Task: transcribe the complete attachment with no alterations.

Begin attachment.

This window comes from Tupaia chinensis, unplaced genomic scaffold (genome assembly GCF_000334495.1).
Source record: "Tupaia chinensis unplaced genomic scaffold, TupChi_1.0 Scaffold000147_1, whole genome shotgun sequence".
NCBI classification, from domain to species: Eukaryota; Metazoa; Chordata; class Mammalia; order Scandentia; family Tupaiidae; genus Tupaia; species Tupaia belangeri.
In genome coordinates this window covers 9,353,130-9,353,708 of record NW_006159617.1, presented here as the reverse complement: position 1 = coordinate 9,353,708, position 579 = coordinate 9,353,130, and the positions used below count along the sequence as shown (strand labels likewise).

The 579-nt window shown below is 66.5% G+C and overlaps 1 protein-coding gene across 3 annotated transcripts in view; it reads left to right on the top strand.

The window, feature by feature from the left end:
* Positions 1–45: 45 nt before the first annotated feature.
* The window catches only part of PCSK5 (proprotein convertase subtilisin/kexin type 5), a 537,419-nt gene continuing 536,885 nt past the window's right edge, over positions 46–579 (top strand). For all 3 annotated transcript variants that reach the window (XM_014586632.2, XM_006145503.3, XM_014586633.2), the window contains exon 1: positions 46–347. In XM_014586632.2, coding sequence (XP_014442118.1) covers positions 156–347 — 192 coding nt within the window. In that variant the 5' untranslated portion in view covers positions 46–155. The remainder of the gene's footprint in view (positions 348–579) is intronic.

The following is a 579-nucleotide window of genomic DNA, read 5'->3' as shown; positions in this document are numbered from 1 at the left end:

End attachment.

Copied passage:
This window comes from Tupaia chinensis, unplaced genomic scaffold (genome assembly GCF_000334495.1).
Source record: "Tupaia chinensis unplaced genomic scaffold, TupChi_1.0 Scaffold000147_1, whole genome shotgun sequence".
NCBI classification, from domain to species: Eukaryota; Metazoa; Chordata; class Mammalia; order Scandentia; family Tupaiidae; genus Tupaia; species Tupaia belangeri.
In genome coordinates this window covers 9,353,130-9,353,708 of record NW_006159617.1, presented here as the reverse complement: position 1 = coordinate 9,353,708, position 579 = coordinate 9,353,130, and the positions used below count along the sequence as shown (strand labels likewise).

The 579-nt window shown below is 66.5% G+C and overlaps 1 protein-coding gene across 3 annotated transcripts in view; it reads left to right on the top strand.

The window, feature by feature from the left end:
* Positions 1–45: 45 nt before the first annotated feature.
* The window catches only part of PCSK5 (proprotein convertase subtilisin/kexin type 5), a 537,419-nt gene continuing 536,885 nt past the window's right edge, over positions 46–579 (top strand). For all 3 annotated transcript variants that reach the window (XM_014586632.2, XM_006145503.3, XM_014586633.2), the window contains exon 1: positions 46–347. In XM_014586632.2, coding sequence (XP_014442118.1) covers positions 156–347 — 192 coding nt within the window. In that variant the 5' untranslated portion in view covers positions 46–155. The remainder of the gene's footprint in view (positions 348–579) is intronic.

The following is a 579-nucleotide window of genomic DNA, read 5'->3' as shown; positions in this document are numbered from 1 at the left end: